In tackling the tasting of America, it seems right to start with a state which’s wine production is relatively unknown in the East Coast, but which is making a heck of a lot of wine. Good wine. What makes New Mexico even more appealing as a developing wine region is that these wines are cheap: the Gruet sparkling wine we tasted for this challenge was less than $20. (Tell that one to your wine store charging you $50+ for a Crémant de Bourgogne.)
New Mexico has been growing grapes for over 400 years, beginning with Spanish colonialists who made their own Holy Communion wine. (No doubt those priests were enjoying more than a few sacred sips after mass…) New Mexico actually produced more wine than New York state until the beginning of the 20th century, when following New Mexico’s incorporation into the United States, it was upturned by Prohibition. For half a century, New Mexico’s vineyards floundered – a situation made worse by the region’s warm climate and the flooding of the Rio Grande.
By the late 1970s, New Mexicans began to reconsider their languishing vines and small wineries opened their doors. These wineries proved particularly strong at growing French-hybrid grapes, earning the attention of European producers eager to buy cheap land that was no longer available in California. The Gruet siblings, Nathalie and Laurent, first planted their world-renowned vines in 1983, taking advantage of their area’s cool evening temperatures to yield the lovely acidity you find in their wines. The Gruets, part of the Gruet et Fils champagne family in France, took their sparkling wine traditions to the New Mexican terroir, where they grow pinot noir and chardonnay grapes.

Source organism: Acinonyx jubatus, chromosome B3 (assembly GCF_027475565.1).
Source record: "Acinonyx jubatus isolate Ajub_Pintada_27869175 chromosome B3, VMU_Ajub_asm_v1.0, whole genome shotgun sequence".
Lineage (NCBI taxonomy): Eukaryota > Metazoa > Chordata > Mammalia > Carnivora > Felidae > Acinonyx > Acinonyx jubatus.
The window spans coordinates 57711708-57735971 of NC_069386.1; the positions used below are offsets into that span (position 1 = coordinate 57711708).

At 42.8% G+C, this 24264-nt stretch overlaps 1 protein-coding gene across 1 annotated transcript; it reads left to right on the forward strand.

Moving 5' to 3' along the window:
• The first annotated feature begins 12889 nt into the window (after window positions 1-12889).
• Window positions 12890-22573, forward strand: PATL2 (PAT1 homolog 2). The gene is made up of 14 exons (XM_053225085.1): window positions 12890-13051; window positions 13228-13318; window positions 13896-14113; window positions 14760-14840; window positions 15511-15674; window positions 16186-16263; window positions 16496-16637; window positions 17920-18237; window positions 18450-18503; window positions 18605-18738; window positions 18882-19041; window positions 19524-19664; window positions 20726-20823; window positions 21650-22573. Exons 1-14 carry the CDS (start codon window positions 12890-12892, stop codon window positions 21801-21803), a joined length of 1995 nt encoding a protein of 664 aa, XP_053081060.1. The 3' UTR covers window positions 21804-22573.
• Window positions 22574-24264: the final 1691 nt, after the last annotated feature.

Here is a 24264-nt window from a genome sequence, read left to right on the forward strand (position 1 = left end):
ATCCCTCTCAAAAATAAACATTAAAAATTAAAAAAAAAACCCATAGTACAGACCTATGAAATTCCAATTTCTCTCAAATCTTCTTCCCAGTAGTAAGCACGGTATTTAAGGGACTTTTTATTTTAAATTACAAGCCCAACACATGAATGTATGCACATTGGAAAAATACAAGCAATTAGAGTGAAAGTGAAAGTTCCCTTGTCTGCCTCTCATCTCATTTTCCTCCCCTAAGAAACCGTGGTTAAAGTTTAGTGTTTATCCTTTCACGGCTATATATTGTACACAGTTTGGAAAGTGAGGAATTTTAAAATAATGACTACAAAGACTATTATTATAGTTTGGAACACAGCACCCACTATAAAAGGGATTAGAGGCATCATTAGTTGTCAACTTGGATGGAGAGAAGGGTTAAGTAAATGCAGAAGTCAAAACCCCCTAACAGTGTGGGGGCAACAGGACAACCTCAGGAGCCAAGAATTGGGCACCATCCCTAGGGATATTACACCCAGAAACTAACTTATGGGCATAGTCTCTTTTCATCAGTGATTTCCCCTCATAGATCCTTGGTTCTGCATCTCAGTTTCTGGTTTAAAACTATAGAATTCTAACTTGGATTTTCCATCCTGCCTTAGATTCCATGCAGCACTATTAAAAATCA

(I will say, I was totally floored to learn that pinot noir could actually grow somewhere like New Mexico, which Breaking Bad convinced me is all desert, although it only takes looking at a basic map to realize Albuquerque is basically in the same latitude as Monterey.)
Today, the most promising areas of New Mexico’s wine industry are the Mesilla Valley (from Las Cruces to El Paso) and the Mimbres Valley (from Deming to Lordsburg). Wineries which are really stepping out include: St. Clair, Blue Teal, Vivac and Casa Rondena
Verdict on the 2013 Gruet Brut (Sparkling):
This is a very dry, very yeasty wine with piercing acidity. If you are a sparkling fan who wants to find that perfect sweet spot between Cava and Champagne, this will kiss you all over. Lemon peel is the dominant citrus note, with a little nuttiness. The finish is lacking, but you’ll be already two glasses deep before you notice.
State Value? A-
Difficulty to find outside of the state? Gruet is pretty much everywhere now, but challenge your local wine merchant to source a few wines from the above mentioned wineries!
Where to find Gruet in New York: This wine was wonderfully gifted to us by Alison Gootee, who purchased it from Dandelion Wine Greenpoint.